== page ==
A number of lessons have been learnt from the challenges faced that resulted in mortalities. The equipment and consumable base has been strengthened as a cardiac store has been established and links developed with various medical suppliers. All patients are screened preoperatively and without exception are excluded if they are positive for HIV or Hepatitis. More care is being taken to rigidly exclude high risk cases and emergency cases unfortunately can’t be done at this stage of our development. Blood bank facilities have been improved and in addition time is spent recruiting multiple donors to get freshly screened and cross matched blood for surgery. Blood from outside private laboratories is no longer allowed.
The results described above have been achieved against a background of a number of challenges. These challenges are discussed below. Though discussed separately for ease of discussion there is considerable overlap between these challenges.
1. Low volume of cases. Only 51 cases have been performed over the 6 years of active surgery, averaging about 8 cases annually. Most of these cases have been done in batches, so there are periods of activity in between which there is no OHS activity. Apart from the cases in the early years which were funded entirely be LSG for Cardiac Missions, funds now need to be sought for referred patients which is not always successful, and causes long delays. Some cases are assessed as being too challenging to be done locally with the current constraints in the working environment (discussed below) and are referred abroad. Most patients that attend our clinics are self-referred or from our institution. Referrals from Cardiologists outside our institution are almost non-existent. It is unfortunately more profitable for most cardiologists to refer patients to facilities abroad as a stipend is received for such referrals. This medical tourism impacts negatively on local development of OHS programmes and contributes to the low number of cases done. This causes a vicious cycle as with the low volumes it has been difficult to generate the positive results that would build up the confidence of the public and referring cardiologists to encourage more referrals.
2. Unstable working environment. The model for OHS in our institution has involved the surgery being done in CCU. This has raised a number of challenges which are not unusual in a developing country. Funding is irregular which has caused difficulty in maintaining equipment and stock of consumables. Like the rest of the country, electrical power is a major issue as the supply from the national grid is unreliable and the power surges which often occur risk damage to vital equipment. The hospital is powered by 5 generators, 2 of which are connected to the CCU. As these are in constant use they often break down and it is therefore part of the checklist to liaise with the engineering department to be sure power is guaranteed during the period of surgery and immediate recovery. Postoperatively the power issue has been partly addressed by an inverter system which powers two of the beds in the intensive care unit and ensures that critical equipment have backup power for at least 6–8 hrs. In addition, all equipment purchased has the backup of internal batteries.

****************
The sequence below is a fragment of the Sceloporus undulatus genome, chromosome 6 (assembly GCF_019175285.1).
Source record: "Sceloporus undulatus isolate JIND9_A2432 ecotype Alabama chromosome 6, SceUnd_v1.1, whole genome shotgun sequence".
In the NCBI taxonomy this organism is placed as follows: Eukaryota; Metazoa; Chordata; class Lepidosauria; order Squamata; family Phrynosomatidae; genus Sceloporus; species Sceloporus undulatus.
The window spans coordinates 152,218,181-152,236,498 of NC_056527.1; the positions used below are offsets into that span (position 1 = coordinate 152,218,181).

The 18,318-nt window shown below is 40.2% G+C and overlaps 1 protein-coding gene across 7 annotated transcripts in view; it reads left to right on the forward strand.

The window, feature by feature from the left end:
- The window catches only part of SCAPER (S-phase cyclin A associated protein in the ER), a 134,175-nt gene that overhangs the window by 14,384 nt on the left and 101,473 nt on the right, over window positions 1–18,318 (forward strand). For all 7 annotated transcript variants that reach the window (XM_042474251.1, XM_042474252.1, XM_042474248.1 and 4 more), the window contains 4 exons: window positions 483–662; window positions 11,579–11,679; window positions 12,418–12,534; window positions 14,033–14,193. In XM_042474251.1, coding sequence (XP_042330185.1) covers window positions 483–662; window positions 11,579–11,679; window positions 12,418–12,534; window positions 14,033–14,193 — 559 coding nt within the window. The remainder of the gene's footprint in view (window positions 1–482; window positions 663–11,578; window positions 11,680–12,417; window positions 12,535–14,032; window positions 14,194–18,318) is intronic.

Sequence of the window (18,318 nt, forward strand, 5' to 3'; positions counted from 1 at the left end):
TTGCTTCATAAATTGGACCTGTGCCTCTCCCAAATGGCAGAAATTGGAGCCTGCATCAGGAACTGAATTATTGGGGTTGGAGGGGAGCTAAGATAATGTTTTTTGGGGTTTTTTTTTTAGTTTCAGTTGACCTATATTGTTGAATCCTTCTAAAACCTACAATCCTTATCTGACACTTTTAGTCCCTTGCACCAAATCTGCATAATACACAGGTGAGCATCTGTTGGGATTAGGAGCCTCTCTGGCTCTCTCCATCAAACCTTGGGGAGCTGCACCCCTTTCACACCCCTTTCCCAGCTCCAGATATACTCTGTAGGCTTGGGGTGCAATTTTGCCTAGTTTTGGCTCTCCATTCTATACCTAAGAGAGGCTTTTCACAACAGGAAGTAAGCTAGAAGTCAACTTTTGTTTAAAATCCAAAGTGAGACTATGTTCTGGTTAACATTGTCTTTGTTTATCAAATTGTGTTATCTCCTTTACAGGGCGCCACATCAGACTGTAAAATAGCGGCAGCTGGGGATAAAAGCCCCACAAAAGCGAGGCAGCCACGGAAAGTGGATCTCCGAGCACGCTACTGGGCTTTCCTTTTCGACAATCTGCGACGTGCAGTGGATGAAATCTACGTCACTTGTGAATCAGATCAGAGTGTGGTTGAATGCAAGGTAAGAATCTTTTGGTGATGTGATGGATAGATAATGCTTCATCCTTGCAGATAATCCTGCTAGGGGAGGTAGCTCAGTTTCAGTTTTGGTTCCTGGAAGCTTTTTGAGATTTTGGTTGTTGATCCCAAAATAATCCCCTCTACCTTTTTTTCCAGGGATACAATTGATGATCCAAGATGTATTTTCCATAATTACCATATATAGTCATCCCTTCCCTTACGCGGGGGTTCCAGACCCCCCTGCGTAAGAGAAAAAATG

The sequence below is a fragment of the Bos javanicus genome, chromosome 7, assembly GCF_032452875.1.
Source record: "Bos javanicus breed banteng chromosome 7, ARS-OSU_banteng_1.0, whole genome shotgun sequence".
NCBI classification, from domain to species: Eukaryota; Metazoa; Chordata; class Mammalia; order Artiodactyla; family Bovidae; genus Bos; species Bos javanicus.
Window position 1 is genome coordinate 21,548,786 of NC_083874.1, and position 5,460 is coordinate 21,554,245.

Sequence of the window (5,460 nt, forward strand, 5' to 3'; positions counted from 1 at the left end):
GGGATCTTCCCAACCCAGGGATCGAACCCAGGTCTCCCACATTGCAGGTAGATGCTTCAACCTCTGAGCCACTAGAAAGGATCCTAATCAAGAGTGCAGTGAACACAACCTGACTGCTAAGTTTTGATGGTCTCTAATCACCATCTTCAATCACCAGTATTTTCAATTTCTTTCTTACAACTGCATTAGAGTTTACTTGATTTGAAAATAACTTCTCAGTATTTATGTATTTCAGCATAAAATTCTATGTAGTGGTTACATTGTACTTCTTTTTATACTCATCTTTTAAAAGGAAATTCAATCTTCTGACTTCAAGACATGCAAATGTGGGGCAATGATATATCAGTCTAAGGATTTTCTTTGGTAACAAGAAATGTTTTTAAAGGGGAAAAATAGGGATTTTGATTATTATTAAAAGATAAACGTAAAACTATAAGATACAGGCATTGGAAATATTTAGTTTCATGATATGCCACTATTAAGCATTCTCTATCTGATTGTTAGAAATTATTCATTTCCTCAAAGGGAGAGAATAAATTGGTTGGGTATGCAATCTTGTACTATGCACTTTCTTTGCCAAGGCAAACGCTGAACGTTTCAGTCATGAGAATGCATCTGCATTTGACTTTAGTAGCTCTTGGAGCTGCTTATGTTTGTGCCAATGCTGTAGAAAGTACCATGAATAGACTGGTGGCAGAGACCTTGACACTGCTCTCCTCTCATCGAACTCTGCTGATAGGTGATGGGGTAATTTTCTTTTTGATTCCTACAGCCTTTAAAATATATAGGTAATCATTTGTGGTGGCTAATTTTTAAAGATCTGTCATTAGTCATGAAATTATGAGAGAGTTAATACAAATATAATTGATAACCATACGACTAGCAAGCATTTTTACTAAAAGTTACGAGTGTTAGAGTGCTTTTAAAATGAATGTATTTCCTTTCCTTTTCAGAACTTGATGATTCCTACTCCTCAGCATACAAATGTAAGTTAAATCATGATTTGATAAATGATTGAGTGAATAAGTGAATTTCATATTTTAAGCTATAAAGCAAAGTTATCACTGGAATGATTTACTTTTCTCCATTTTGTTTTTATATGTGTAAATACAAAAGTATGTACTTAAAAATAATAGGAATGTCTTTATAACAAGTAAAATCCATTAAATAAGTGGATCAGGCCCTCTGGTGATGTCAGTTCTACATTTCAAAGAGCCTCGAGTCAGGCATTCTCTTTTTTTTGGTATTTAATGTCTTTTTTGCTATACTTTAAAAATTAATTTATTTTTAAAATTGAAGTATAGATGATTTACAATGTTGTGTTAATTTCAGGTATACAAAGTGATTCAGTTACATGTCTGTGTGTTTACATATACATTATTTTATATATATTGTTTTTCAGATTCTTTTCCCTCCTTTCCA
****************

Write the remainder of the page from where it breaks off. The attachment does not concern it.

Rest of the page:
3. Training and exposure. Some members of the cardiac team have had foreign training and exposure while other members of the team have had more limited exposure to OHS. The low volume of cases as discussed above has severely limited the hands-on exposure available and is also leading to deskilling of the trained staff. As suggested by Ghosh  the minimum number of OHS cases annually to provide training and maintain skills should be 100. Our average of 8 cases annually falls well short of this. Some members of the team have been sent for short periods of exposure in high volume centers in India. Further funding is required to be able to sustain these efforts. In addition regular surgery needs to become the norm otherwise these personnel return but are unable to apply the skills they have acquired and end up losing these skills. Visits by foreign expert teams have been too brief and infrequent to allow for regular skills transfer. Efforts have been made to get foreign teams to visit more frequently but unfortunately financial considerations have so far limited this option.